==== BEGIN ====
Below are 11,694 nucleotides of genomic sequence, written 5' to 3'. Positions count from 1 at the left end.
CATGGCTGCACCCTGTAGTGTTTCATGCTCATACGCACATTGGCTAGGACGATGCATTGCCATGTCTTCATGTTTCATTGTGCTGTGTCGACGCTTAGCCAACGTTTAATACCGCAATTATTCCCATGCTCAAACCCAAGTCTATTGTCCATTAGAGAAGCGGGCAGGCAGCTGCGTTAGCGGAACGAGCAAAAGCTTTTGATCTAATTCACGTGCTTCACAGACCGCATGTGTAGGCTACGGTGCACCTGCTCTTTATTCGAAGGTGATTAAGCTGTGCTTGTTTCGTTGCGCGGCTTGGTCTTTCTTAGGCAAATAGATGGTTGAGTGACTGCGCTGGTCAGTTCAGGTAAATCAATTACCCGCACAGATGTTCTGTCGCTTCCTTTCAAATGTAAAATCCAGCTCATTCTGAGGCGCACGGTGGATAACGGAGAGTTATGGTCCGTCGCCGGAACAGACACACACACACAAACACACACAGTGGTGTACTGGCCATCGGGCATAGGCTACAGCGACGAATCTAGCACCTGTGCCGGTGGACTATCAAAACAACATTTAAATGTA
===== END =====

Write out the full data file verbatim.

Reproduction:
Below are 11,694 nucleotides of genomic sequence, written 5' to 3'. Positions count from 1 at the left end.
CATGGCTGCACCCTGTAGTGTTTCATGCTCATACGCACATTGGCTAGGACGATGCATTGCCATGTCTTCATGTTTCATTGTGCTGTGTCGACGCTTAGCCAACGTTTAATACCGCAATTATTCCCATGCTCAAACCCAAGTCTATTGTCCATTAGAGAAGCGGGCAGGCAGCTGCGTTAGCGGAACGAGCAAAAGCTTTTGATCTAATTCACGTGCTTCACAGACCGCATGTGTAGGCTACGGTGCACCTGCTCTTTATTCGAAGGTGATTAAGCTGTGCTTGTTTCGTTGCGCGGCTTGGTCTTTCTTAGGCAAATAGATGGTTGAGTGACTGCGCTGGTCAGTTCAGGTAAATCAATTACCCGCACAGATGTTCTGTCGCTTCCTTTCAAATGTAAAATCCAGCTCATTCTGAGGCGCACGGTGGATAACGGAGAGTTATGGTCCGTCGCCGGAACAGACACACACACACAAACACACACAGTGGTGTACTGGCCATCGGGCATAGGCTACAGCGACGAATCTAGCACCTGTGCCGGTGGACTATCAAAACAACATTTAAATGTA